Heart failure is a progressive condition in which the heart muscle weakens and gradually loses its ability to pump enough blood to supply the body’s needs. Heart failure affects nearly 5 million Americans, and, as more people are surviving heart attacks but being left with weakened hearts, heart failure is the only major cardiovascular disorder on the rise. More than 500,000 patients are newly diagnosed with heart failure each year -- exceeding the number of new diagnosed cases for AIDS, breast cancer or Alzheimer’s disease. In addition, the number of deaths in the U.S.from this condition as a primary or contributory cause has increased steadily despite advances in treatment options, averaging nearly 300,000 patient deaths each year. In 2005, the estimated direct and indirect cost of heart failure in the U.S.is $27.9 billion. While there is currently no known cure for heart failure, new treatment approaches may help patients live more normal and fulfilling lives and benefit from a decreased risk of hospitalization.
Coreg is marketed by GlaxoSmithKline in the United Statesand is the only beta-blocking agent FDA approved to improve survival in mild to severe heart failure and is the only beta-blocker approved for reducing cardiovascular mortality in heart attack survivors with damaged hearts. Specific indications are:
- In Heart Attack Survivors With Damaged Hearts:Coreg is indicated to reduce cardiovascular mortality in clinically stable patients who have survived the acute phase of a myocardial infarction and have a left ventricular ejection fraction of - Congestive Heart Failure: Coregis indicated for the treatment of mild to severe heart failure of ischemic or cardiomyopathic origin, usually in addition to diuretics, ACE inhibitor, and digitalis to increase survival and, also, to reduce the risk of hospitalization.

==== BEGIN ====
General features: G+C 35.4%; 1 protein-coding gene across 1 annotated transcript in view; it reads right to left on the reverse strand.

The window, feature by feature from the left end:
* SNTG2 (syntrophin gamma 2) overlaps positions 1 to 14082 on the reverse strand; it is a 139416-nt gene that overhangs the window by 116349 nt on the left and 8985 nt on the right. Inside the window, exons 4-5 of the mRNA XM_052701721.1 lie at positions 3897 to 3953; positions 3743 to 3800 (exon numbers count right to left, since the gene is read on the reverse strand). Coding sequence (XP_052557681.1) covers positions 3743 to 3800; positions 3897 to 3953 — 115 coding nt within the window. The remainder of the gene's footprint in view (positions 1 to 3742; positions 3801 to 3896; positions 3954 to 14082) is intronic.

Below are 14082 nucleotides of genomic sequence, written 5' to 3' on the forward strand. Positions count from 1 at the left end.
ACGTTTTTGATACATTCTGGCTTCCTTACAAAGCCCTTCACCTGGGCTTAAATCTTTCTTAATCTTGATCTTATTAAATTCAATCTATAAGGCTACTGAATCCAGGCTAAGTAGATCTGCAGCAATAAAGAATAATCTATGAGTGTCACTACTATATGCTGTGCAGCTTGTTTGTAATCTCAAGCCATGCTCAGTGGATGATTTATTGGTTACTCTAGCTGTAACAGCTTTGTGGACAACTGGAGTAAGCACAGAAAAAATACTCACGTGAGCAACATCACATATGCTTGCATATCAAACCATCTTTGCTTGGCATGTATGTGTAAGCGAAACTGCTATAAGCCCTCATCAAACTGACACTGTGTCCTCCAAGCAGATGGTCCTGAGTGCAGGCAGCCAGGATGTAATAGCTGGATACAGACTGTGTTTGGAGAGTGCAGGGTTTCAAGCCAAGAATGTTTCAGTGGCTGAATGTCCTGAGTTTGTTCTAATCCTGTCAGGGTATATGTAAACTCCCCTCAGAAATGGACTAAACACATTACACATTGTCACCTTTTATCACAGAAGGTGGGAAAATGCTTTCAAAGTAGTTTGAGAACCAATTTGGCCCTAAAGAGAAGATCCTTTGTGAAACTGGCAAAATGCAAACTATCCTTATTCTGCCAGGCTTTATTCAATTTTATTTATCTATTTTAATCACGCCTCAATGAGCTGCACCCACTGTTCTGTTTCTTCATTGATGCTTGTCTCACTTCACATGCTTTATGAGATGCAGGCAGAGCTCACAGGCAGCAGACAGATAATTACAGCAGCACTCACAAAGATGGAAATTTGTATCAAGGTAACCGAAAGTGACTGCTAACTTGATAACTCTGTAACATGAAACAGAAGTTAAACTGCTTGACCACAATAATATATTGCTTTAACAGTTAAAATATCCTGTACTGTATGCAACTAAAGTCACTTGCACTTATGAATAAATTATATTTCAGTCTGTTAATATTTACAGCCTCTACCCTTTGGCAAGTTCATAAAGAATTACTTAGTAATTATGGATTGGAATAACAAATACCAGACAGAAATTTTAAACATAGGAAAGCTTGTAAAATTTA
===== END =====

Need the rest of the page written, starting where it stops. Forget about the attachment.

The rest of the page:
- Hypertension:Coreg is indicated for the management of essential hypertension. It can be used alone or in combination with other antihypertensive agents, especially thiazide-type diuretics.
Patients taking Coreg should avoid stopping therapy abruptly. With certain beta-blocking agents, stopping therapy abruptly has led to chest pain, and in some cases, heart attack. The dosage of Coreg should be reduced gradually over a 1- to 2-week period, and the patient should be carefully monitored.
As with any medicine, there are some people who should not take Coreg. The people who should not take Coreg include those with severe heart failure who are hospitalized in the intensive care unit. Also, people who require certain intravenous medications that help support their circulation (inotropic medications) should not receive Coreg. Other people who should not take Coreg are those with asthma or other breathing problems, those with a very slow heartbeat or heart that skips a beat (irregular heartbeat), those with liver disease and those who are allergic to Coreg.
Some common side effects associated with Coreg include shortness of breath, a slow heartbeat, weight gain, fatigue, hypotension, dizziness or faintness. People taking Coreg who have any of these symptoms should call their doctor. Additionally, if patients experience fatigue or dizziness, they should sit or lie down and avoid driving or hazardous tasks. People with diabetes should report any changes in blood sugar levels to their physician. Contact lens wearers may produce fewer tears or have dry eyes. As with any medicine, patients taking Coreg should also first tell their doctor what other medications they are taking.
For full prescribing information on Coreg, call GSK’s U.S. Customer Response Center at 1-888-825-5249 or visit www.gsk.com.